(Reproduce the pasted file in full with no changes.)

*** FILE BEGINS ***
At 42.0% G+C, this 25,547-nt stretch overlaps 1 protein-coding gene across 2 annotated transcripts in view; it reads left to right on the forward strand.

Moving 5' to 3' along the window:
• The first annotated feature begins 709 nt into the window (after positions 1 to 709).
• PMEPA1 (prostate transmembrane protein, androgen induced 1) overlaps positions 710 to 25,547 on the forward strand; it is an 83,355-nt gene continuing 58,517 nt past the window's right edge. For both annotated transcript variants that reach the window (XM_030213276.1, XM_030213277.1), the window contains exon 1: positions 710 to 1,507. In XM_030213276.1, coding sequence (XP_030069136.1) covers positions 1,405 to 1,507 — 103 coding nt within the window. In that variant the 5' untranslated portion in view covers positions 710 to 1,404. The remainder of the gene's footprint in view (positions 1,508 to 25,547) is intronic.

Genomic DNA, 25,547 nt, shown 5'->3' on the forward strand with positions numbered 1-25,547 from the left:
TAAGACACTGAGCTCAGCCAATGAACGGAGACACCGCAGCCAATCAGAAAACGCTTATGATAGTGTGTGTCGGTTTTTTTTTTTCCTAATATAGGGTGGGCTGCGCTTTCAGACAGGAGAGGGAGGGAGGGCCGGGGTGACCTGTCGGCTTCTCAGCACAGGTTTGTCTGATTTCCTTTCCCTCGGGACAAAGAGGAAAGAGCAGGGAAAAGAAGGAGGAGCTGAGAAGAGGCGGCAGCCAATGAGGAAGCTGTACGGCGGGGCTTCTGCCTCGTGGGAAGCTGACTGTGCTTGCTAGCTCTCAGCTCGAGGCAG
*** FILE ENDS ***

At 42.0% G+C, this 25,547-nt stretch overlaps 1 protein-coding gene across 2 annotated transcripts in view; it reads left to right on the forward strand.

Moving 5' to 3' along the window:
• The first annotated feature begins 709 nt into the window (after positions 1 to 709).
• PMEPA1 (prostate transmembrane protein, androgen induced 1) overlaps positions 710 to 25,547 on the forward strand; it is an 83,355-nt gene continuing 58,517 nt past the window's right edge. For both annotated transcript variants that reach the window (XM_030213276.1, XM_030213277.1), the window contains exon 1: positions 710 to 1,507. In XM_030213276.1, coding sequence (XP_030069136.1) covers positions 1,405 to 1,507 — 103 coding nt within the window. In that variant the 5' untranslated portion in view covers positions 710 to 1,404. The remainder of the gene's footprint in view (positions 1,508 to 25,547) is intronic.

Genomic DNA, 25,547 nt, shown 5'->3' on the forward strand with positions numbered 1-25,547 from the left:
TAAGACACTGAGCTCAGCCAATGAACGGAGACACCGCAGCCAATCAGAAAACGCTTATGATAGTGTGTGTCGGTTTTTTTTTTTCCTAATATAGGGTGGGCTGCGCTTTCAGACAGGAGAGGGAGGGAGGGCCGGGGTGACCTGTCGGCTTCTCAGCACAGGTTTGTCTGATTTCCTTTCCCTCGGGACAAAGAGGAAAGAGCAGGGAAAAGAAGGAGGAGCTGAGAAGAGGCGGCAGCCAATGAGGAAGCTGTACGGCGGGGCTTCTGCCTCGTGGGAAGCTGACTGTGCTTGCTAGCTCTCAGCTCGAGGCAG